Hereditary papillary renal cancer

Kidney cancer. Principles and practice. Second edition. Primo N. Lara, Jr. Eric Jonasch (Editors). Springer International Publishing (2015)

Early in the 1990s, Zbar et al. discovered multiple families affected by papillary renal cell carcinoma (pRCC) with a very high penetrance [16, 17]. Interestingly, the affected individuals displayed no loss of chromosome 3p, which lead the researchers to suspect a separate heritable RCC syndrome, hereditary papillary RCC (HPRC). This second hereditary RCC syndrome was later linked to 7q31 and found to be caused by a genetic mutation in the MET proto-oncogene [18]. MET encodes for a crucial tyrosine kinase receptor binding the hepatocyte growth factor (HGF), and the mutant variant demonstrates a high degree of phosphorylation corresponding to elevated enzymatic activity [19]. Activated MET signaling is believed insufficient in tumorigenesis alone, but nonrandom duplication of copies of the affected gene is commonly detected in HPRC perhaps contributing to carcinogenesis [20].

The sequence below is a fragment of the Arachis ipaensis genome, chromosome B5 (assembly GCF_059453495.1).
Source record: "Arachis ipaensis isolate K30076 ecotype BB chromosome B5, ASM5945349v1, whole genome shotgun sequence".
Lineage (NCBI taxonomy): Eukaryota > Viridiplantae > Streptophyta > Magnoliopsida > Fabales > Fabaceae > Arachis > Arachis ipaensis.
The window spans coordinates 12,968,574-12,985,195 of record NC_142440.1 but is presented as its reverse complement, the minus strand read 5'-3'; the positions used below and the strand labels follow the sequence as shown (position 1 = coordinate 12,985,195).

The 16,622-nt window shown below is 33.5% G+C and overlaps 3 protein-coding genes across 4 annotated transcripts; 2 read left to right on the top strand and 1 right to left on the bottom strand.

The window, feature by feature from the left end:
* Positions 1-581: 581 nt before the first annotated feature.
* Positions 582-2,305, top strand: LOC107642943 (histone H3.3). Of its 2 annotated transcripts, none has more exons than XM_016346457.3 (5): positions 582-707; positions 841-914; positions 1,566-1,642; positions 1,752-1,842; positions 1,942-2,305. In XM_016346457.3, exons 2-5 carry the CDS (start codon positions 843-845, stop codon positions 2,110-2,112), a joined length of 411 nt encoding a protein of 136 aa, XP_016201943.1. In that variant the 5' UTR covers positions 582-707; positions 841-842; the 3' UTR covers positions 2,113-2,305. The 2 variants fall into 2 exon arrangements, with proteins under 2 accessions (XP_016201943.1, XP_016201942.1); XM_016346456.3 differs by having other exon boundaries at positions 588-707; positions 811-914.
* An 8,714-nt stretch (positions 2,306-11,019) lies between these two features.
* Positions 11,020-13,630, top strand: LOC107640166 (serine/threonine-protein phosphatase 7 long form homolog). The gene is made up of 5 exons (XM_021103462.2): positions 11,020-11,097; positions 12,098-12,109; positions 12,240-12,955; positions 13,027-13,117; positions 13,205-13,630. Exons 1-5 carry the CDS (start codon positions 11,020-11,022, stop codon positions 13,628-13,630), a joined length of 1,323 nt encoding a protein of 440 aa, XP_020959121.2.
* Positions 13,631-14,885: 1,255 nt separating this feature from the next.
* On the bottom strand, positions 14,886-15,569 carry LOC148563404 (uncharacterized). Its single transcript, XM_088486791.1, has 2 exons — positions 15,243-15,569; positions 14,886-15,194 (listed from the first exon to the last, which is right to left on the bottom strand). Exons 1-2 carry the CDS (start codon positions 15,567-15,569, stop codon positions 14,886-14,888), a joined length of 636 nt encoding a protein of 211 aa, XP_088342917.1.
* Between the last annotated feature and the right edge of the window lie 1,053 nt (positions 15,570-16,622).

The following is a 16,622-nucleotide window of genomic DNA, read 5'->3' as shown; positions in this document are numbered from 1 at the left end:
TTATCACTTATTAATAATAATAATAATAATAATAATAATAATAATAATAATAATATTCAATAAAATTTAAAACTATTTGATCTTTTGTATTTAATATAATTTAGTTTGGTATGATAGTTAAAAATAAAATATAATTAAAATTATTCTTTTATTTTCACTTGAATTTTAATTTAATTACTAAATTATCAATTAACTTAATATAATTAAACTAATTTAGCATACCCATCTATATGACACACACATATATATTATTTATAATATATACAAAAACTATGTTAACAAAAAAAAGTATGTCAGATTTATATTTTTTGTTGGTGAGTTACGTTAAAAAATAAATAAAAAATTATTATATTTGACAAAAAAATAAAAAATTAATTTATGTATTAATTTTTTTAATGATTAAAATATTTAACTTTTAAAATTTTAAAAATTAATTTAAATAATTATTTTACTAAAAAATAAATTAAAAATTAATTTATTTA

Unlike VHL, HPRC presents only with kidney tumors without any extrarenal manifestations. Without a set of distinguishing features, diagnosis can be difficult and may rely on a meticulous documentation of familial pedigree. The penetrance for this disorder is considerable. Moreover, the risk of RCC only increases with age, upward to 67% by age 60 [21, 22]. Generally speaking, the disease is detected after the age of 30, but subtypes with earlier onset have been described [23]. HPRC presents with papillary type 1 [24], and it is not uncommon for there to be several thousand small papillary foci to be present in the renal parenchyma of affected individuals [25].

__Kidney Cancer_ Principles and Practice-Springer International Publishing (2015) 8.2

Fig. 8.2. Radical nephrectomy specimen of a 15 cm left renal mass. The tumor was believed localized to the lower pole of the kidney, but on final pathology, the tumor infiltrated throughout in all regions of the kidney

__Kidney Cancer_ Principles and Practice-Springer International Publishing (2015) 8.3

Fig. 8.3. 5x magnification of a cutaneous shave biopsy of a cutaneous leiomyoma in a patient with HLRCC. The underlying dermis contains interlacing smooth muscle bundles and fascicles

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